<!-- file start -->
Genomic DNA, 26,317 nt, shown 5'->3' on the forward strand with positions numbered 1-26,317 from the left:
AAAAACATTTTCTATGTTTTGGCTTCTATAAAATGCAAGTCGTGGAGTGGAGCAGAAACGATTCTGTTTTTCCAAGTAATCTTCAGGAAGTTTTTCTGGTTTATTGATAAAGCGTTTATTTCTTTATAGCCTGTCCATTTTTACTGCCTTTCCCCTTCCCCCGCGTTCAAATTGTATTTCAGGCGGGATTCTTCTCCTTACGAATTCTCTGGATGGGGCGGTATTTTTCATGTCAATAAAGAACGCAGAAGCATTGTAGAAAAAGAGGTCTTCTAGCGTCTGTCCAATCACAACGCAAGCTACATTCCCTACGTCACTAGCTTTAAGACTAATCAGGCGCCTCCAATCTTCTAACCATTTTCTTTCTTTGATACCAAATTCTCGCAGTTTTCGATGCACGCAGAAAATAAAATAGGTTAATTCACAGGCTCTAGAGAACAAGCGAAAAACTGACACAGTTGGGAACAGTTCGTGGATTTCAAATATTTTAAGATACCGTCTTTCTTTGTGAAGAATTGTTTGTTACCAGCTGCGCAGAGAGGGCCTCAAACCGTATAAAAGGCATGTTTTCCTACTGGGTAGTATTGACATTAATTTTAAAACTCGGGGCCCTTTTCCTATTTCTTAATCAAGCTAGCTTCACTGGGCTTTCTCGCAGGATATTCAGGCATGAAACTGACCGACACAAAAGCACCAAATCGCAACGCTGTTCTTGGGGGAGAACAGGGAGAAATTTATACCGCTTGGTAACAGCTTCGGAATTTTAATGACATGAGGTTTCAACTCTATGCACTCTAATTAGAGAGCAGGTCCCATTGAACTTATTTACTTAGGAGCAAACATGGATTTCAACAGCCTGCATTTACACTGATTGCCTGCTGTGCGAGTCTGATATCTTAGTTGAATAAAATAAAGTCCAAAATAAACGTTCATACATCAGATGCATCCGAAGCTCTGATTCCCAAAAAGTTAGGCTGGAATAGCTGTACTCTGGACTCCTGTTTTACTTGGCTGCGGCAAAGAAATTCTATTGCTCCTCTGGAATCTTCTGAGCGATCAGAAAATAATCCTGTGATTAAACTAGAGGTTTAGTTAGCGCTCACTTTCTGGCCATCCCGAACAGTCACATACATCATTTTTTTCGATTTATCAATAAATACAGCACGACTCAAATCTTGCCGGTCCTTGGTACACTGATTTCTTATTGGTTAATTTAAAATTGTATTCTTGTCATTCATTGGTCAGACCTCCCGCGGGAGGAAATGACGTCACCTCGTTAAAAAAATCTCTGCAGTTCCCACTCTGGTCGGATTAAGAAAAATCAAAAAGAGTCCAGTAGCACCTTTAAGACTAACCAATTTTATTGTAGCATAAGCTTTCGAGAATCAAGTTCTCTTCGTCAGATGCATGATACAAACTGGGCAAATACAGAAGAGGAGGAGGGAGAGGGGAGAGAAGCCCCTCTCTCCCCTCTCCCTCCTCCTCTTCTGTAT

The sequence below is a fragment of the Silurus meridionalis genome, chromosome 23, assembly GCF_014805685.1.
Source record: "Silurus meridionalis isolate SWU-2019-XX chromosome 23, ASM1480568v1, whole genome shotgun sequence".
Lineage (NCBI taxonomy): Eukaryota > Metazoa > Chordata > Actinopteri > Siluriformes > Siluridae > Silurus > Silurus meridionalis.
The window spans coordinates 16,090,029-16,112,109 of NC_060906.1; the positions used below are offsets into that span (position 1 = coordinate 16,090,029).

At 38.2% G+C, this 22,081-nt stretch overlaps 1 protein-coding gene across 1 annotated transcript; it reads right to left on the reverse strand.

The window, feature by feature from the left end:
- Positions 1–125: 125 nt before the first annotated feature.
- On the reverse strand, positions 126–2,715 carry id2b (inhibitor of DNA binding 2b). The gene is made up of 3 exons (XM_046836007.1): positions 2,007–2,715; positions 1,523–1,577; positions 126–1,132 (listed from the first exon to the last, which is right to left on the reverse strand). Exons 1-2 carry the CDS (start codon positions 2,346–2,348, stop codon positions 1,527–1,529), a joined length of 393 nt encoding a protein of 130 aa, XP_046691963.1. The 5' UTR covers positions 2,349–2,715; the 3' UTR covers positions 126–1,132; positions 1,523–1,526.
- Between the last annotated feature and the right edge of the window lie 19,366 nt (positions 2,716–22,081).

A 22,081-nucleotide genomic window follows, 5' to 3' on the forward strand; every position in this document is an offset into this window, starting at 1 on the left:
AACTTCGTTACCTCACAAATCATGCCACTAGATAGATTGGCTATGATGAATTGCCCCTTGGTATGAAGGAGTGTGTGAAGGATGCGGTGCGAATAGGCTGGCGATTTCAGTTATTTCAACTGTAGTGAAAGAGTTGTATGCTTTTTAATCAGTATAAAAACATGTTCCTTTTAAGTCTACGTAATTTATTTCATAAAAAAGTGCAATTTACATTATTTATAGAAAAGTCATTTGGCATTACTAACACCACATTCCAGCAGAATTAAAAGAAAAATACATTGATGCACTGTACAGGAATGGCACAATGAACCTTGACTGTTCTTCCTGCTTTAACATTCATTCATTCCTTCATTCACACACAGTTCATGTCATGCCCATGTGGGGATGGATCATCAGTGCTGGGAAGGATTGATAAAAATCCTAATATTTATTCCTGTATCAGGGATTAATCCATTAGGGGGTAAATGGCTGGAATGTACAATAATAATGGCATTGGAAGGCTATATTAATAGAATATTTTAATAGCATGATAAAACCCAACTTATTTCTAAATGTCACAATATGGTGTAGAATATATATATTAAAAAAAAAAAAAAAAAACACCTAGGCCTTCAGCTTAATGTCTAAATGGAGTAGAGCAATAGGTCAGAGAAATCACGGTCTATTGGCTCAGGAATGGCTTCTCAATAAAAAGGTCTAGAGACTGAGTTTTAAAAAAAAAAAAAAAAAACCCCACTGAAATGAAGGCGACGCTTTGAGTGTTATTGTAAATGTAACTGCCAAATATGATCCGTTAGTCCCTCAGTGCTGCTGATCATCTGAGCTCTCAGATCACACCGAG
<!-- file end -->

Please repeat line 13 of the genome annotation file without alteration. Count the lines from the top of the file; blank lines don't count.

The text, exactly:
AACTTCGTTACCTCACAAATCATGCCACTAGATAGATTGGCTATGATGAATTGCCCCTTGGTATGAAGGAGTGTGTGAAGGATGCGGTGCGAATAGGCTGGCGATTTCAGTTATTTCAACTGTAGTGAAAGAGTTGTATGCTTTTTAATCAGTATAAAAACATGTTCCTTTTAAGTCTACGTAATTTATTTCATAAAAAAGTGCAATTTACATTATTTATAGAAAAGTCATTTGGCATTACTAACACCACATTCCAGCAGAATTAAAAGAAAAATACATTGATGCACTGTACAGGAATGGCACAATGAACCTTGACTGTTCTTCCTGCTTTAACATTCATTCATTCCTTCATTCACACACAGTTCATGTCATGCCCATGTGGGGATGGATCATCAGTGCTGGGAAGGATTGATAAAAATCCTAATATTTATTCCTGTATCAGGGATTAATCCATTAGGGGGTAAATGGCTGGAATGTACAATAATAATGGCATTGGAAGGCTATATTAATAGAATATTTTAATAGCATGATAAAACCCAACTTATTTCTAAATGTCACAATATGGTGTAGAATATATATATTAAAAAAAAAAAAAAAAAACACCTAGGCCTTCAGCTTAATGTCTAAATGGAGTAGAGCAATAGGTCAGAGAAATCACGGTCTATTGGCTCAGGAATGGCTTCTCAATAAAAAGGTCTAGAGACTGAGTTTTAAAAAAAAAAAAAAAAAACCCCACTGAAATGAAGGCGACGCTTTGAGTGTTATTGTAAATGTAACTGCCAAATATGATCCGTTAGTCCCTCAGTGCTGCTGATCATCTGAGCTCTCAGATCACACCGAG